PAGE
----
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Date:         Tue, 1 Mar 2011 17:33:23 -0600
Reply-To:     "Swank, Paul R" <Paul.R.Swank@UTH.TMC.EDU>
Sender:       "SAS(r) Discussion" <SAS-L@LISTSERV.UGA.EDU>
From:         "Swank, Paul R" <Paul.R.Swank@UTH.TMC.EDU>
Subject:      Re: proc contents
Comments: To: Joe Matise <>
In-Reply-To:  <>
Content-Type: text/plain; charset="us-ascii"

I have a multivariate data set with 12749 variables. Several hundred of these variables represent observations done by 2 raters on two occasions. So there are four observations on each variable. I need to do a reliability with rater and occasion as facets of the measurement model. I use varcomp of mixed to get the variance components to use in computing intraclass correlations. The data has to be in univariate format. The variable names and there order in the data step are such that there is no way to specify a range of variables so each variable has to be typed out. I am lazy, number 1, and a poor typist number 2. I usually do a proc contents short to list the variable names to my output file. Then I copy them into the program and I can just copy and paste them into the steps I need to do. It saves a lot of typing and also cuts down on errors of mistyping the variable name. However, it seems that "proc contents short" has a limit on the number of variables it will print. Proc contents itself does not seem to but it lists all the variable names in a column along with labels and other stuff. Not very convenient for cutting and pasting hundreds of variable names. So I was hoping there was some way to get the list of the variable names that goes across the page rather than just down. But it appears that using the data definition method with proc sql has the same limitation as proc contents short. SO I am left with typing out all these variable names into a list so I can format the data the way I want. I have never had to do this with such a large data set and surprised to find that proc contents short does not work in this case. That's it in a nutshell.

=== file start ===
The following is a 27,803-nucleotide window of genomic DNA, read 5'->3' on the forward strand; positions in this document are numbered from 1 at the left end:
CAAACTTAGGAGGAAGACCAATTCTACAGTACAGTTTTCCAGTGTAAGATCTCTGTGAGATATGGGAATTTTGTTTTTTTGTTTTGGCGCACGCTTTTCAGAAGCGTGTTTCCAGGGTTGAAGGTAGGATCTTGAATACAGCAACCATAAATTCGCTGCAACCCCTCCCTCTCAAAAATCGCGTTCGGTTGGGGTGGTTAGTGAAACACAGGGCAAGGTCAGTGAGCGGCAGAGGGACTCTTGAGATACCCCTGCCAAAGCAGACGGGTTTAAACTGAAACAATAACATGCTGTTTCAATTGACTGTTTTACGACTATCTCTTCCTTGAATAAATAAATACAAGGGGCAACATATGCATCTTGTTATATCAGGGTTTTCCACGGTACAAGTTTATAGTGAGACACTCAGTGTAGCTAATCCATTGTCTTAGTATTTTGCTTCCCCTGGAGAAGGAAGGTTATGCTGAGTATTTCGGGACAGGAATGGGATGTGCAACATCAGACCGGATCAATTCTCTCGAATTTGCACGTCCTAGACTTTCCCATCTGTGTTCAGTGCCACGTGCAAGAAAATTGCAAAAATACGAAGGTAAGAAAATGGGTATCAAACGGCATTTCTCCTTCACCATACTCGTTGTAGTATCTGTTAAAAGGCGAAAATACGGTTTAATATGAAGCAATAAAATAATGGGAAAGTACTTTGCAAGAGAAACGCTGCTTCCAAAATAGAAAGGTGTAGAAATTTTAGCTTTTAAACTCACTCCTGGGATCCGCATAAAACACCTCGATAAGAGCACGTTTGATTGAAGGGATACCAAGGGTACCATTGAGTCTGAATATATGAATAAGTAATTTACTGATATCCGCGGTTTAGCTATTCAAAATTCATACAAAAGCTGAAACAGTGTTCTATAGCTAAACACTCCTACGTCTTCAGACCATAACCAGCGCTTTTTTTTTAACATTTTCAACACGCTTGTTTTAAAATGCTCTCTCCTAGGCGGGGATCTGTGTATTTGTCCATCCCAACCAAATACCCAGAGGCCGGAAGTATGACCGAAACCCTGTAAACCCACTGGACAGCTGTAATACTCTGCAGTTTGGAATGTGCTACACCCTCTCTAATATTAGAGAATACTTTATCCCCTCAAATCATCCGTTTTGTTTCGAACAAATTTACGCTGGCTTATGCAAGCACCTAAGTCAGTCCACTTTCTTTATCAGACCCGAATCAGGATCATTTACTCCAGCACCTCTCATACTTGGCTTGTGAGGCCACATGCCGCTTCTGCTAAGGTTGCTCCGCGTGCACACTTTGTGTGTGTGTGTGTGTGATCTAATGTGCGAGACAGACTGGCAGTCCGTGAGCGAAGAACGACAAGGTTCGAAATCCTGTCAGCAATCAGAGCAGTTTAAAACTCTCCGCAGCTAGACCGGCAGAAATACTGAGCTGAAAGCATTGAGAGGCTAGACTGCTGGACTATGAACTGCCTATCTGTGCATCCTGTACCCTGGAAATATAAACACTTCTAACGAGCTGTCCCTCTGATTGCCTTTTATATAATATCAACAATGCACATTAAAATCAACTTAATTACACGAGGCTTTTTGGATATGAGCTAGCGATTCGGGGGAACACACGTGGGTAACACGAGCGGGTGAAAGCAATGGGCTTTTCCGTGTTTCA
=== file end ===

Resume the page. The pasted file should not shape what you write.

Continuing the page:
Dr. Paul R. Swank, Professor and Director of Research Children's Learning Institute University of Texas Health Science Center-Houston

From: Joe Matise [] Sent: Tuesday, March 01, 2011 5:04 PM To: Swank, Paul R Cc: Subject: Re: proc contents

Paul, what are you actually trying to do? I do hope it's not "make a keep list with 12000 variables written out in my code", if so you should use a macro variable with SELECT INTO (well, or a dataset written out into a text file, depending on whether the list is over the length limitation, I think 64k charcters if I recall correctly).

If it's not that, then what are you doing with it? Odds are you can use some sort of programmatic code to do whatever it is either using PROC CONTENTS output to a dataset or DICTIONARY.TABLES (which is essentially the table equivalent of PROC CONTENTS).

Also, SPSS should be able to give you the same list, in html or excel format. I have had to do that before in order to deal with name shortening ...

-Joe On Tue, Mar 1, 2011 at 4:34 PM, Swank, Paul R <<>> wrote: Someone who shall remain nameless has sent me an SPSS data set of over 12000 variables. After finally getting it converted to a .por file and bringing it into SAS I want to get a short list of the variable names so I can cut and paste them in my program. None of the filenames make any sense and are not ordered to make it easy to specify ranges of variables. I usually do this with "proc contents short;" However, while "proc contents;" will list the entire set of variable names with labels etc to the output window, "proc contents short;" will not. It truncates the list of variables. Does anyone have a clue how I can get around this problem. I'm trying not to have to type hundreds of variable names in my program nor copy and paste them one at a time.

Dr. Paul R. Swank, Professor and Director of Research Children's Learning Institute University of Texas Health Science Center-Houston

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